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Teaching Kids Cooking With "Kids Make Dinner Night"

Our weekly kid-made dinner is like a night out for parent, well, sort of.


My parenting philosophy has always been one of encouraging independence. When babies are born they need you to do everything, but even at birth they begin on the road to independence. However, as parents we become accustomed to doing things for kids. And we may find it harder to actually teach them how to do something rather than simply doing it ourselves.

But you know what they say about teaching a man to fish, right? So I'm teaching my kids to cook. Kids Make Dinner Night is my attempt to teach my kids cooking and working in a team in small, weekly doses.

Kids Make Dinner Night

It started with a groan. Someone asked what was for dinner, and someone had the nerve to groan at the answer. When I heard it, my head whipped around to see who made the sound, but no one would own up. So I snapped, "If you guys don't like it, why don't you make dinner?"

Cheers erupted. "Can we really?" "Let's make pizza tonight!" "Does this mean parents do the dishes?"

Not exactly the response I was expecting, but it only took me a second to realize I was on to something. (Though, I had to backtrack on doing it that night since my groan-inducing dinner was already under way.) At ages 12, 10 and 8, my kids are old enough to make dinner, especially if they work as a team. They have some basic cooking skills, but this is an opportunity for them to develop more. So I proposed kids make dinner another night.

When the kids started planning lasagna for tomorrow, I realized something like this could balloon into much more work for my husband and me than cooking ourselves. So we all sat down at dinner that night and came up with some guidelines.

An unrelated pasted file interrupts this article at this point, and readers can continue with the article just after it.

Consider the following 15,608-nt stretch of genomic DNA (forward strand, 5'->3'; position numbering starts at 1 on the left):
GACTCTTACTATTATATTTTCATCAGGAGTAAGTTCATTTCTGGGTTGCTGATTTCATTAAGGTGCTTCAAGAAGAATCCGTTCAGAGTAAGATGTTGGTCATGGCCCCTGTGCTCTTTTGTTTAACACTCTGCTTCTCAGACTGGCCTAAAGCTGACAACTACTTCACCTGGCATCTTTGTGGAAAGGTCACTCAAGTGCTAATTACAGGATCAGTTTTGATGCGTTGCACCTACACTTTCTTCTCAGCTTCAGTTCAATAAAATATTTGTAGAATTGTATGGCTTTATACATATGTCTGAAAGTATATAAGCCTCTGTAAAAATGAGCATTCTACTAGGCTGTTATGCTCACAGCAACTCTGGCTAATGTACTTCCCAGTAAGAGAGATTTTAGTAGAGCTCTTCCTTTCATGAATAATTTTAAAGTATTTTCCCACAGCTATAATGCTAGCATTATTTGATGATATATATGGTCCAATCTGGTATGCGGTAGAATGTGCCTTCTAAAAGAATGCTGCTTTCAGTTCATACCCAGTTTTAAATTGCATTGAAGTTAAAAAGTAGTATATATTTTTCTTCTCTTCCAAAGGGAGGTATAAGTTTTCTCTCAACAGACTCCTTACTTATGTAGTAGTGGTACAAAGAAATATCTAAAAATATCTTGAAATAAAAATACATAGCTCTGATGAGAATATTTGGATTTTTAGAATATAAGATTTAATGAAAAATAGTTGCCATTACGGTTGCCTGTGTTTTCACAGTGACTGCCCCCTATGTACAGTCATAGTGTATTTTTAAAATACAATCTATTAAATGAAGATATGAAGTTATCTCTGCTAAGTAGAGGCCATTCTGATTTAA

Our Kids Make Dinner Night Guidelines

  • Kids Make Dinner Night will be Tuesdays (unless unforeseen activities cause us to reschedule).
  • All three kids must help, but one child will be designated the leader each week.
  • The leader chooses the meal, but must announce their choice the weekend before, when I go grocery shopping.
  • Mom will make an effort to accommodate the leader's reasonable choice but can veto anything.
  • We're starting off with easy meals that the kids mostly know how to make already.
  • I am giving my recipes a kid friendly makeover and posting them online for kids to use.
Even with these rules, I can see this is going to be more work on my part. But teaching kids independence is important. And also you have to strike while the iron is hot. A few years from now Kids Make Dinner Night may not elicit cheers, but at that point they should have the skills to put together a variety of meals.

And by the way, this does mean parent do dishes. We'll see if my husband and I can do them without fighting about who clears and who washes!

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